I attend lots of conferences, talks, panels and so forth and I see a mixed bag of speakers and content.
Most are good to great, some are not so good, some are phenomenal. The session that I have just left was incredible.
B1, entitled ‘Why organisational development is the strategic future of HR‘ was being lead by Dr Mee Yan Cheung-Judge, who was recently announced as HR Magazine’s ‘HR Most Influential Thinker 2018’ and who comes with an outstanding reputation across the HR sphere. Many of my friends and people I admire and respect in the HR world, wax lyrical about Dr Cheung-Judge and so I didn’t want to miss this opportunity.
Dr Cheung-Judge started her session by explaining that despite the title ‘OD is not the strategic future of HR’ explaining that ‘HR is the strategic future of HR’ in the context of, all specialisms and strands being integral to strategic HRM.
Dr Cheung-Judge continued with a call of arms to the HR profession, informing us that we are indispensable across organisations and that we are the lifeblood. She continued that HR ‘needs to be a garment of confidence’ and that we should ‘stick out our chest, never apologise, as businesses would be in a really sad place if HR did not have a voice’.
Through a slide deck which will become available to all (and when it does, I endeavour to share it far and wide) Dr Cheung-Judge explained that an external focus is vital, and that in order for HR to become a desirable commodity, we need to know the outside world’. There was a reference to the World Economic Forum ‘Deep Shift’ report which you can access here. Additionally, Dr Cheung-Judge gave a whistlestop overview of OD and detailed the essential need to adapt OD practice over time and depending on situation.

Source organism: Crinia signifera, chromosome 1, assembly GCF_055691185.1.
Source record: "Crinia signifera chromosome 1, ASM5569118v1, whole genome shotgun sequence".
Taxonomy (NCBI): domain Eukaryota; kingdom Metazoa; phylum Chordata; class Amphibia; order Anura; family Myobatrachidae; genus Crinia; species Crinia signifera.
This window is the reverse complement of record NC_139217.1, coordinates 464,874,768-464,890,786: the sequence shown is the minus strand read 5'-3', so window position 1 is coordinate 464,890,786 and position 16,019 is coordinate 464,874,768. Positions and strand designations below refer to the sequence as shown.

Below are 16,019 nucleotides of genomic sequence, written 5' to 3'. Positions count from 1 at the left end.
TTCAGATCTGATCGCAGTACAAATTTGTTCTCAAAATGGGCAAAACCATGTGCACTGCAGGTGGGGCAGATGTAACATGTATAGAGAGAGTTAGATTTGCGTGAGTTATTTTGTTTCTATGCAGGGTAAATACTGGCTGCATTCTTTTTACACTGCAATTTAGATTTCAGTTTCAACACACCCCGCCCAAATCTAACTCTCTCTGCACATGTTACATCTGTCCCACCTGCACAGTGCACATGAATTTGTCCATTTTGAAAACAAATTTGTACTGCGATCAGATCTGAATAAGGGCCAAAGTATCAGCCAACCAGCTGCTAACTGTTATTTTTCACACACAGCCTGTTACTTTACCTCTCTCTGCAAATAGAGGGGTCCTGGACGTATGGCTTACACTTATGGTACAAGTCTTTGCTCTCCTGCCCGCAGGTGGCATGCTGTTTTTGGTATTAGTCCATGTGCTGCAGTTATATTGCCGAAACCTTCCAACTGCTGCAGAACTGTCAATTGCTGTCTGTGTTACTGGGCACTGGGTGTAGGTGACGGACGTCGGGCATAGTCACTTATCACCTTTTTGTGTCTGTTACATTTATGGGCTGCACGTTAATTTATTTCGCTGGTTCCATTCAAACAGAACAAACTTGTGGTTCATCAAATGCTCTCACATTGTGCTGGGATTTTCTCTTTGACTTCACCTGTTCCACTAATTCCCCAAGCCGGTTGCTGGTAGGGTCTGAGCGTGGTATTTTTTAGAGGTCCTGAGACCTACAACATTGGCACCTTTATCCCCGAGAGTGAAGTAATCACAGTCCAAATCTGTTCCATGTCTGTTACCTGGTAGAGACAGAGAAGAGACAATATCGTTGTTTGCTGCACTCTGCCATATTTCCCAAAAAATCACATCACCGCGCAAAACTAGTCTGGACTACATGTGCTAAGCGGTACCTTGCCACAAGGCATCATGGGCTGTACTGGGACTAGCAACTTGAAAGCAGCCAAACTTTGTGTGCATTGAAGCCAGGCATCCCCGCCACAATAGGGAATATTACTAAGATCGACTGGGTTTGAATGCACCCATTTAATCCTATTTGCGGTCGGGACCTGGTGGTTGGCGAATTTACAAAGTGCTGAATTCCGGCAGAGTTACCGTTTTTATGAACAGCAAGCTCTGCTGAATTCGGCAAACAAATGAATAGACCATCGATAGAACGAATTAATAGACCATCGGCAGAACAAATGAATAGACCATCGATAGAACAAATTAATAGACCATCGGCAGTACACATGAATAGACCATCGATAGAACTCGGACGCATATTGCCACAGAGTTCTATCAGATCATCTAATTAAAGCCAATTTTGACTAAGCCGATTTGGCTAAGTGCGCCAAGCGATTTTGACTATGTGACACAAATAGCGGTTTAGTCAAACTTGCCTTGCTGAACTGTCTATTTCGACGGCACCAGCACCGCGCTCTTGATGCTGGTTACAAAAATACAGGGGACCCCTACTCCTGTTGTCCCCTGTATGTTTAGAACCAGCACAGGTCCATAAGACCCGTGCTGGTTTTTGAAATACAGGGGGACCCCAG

A startling revelation came when Dr Cheung-Judge explained that ‘Everyone thinks they know what OD is but don’t. Like Sex’.
As an aside, Dr Cheung-Judge was a fascinating speaker. The depth of understanding that was clearly evident behind the talk meant that she could talk with authority and credibility, and she did so humorously and in a very engaging way. Those around me were hanging on her every word.
Finally, Dr Cheung-Judge finished with a Q&A facilitated by CIPD Membership Director, David D’Souza whereby she answered a question with the line ‘We sometimes think that we don’t matter. We really do’.
I think that’s a great point on which to end this blog.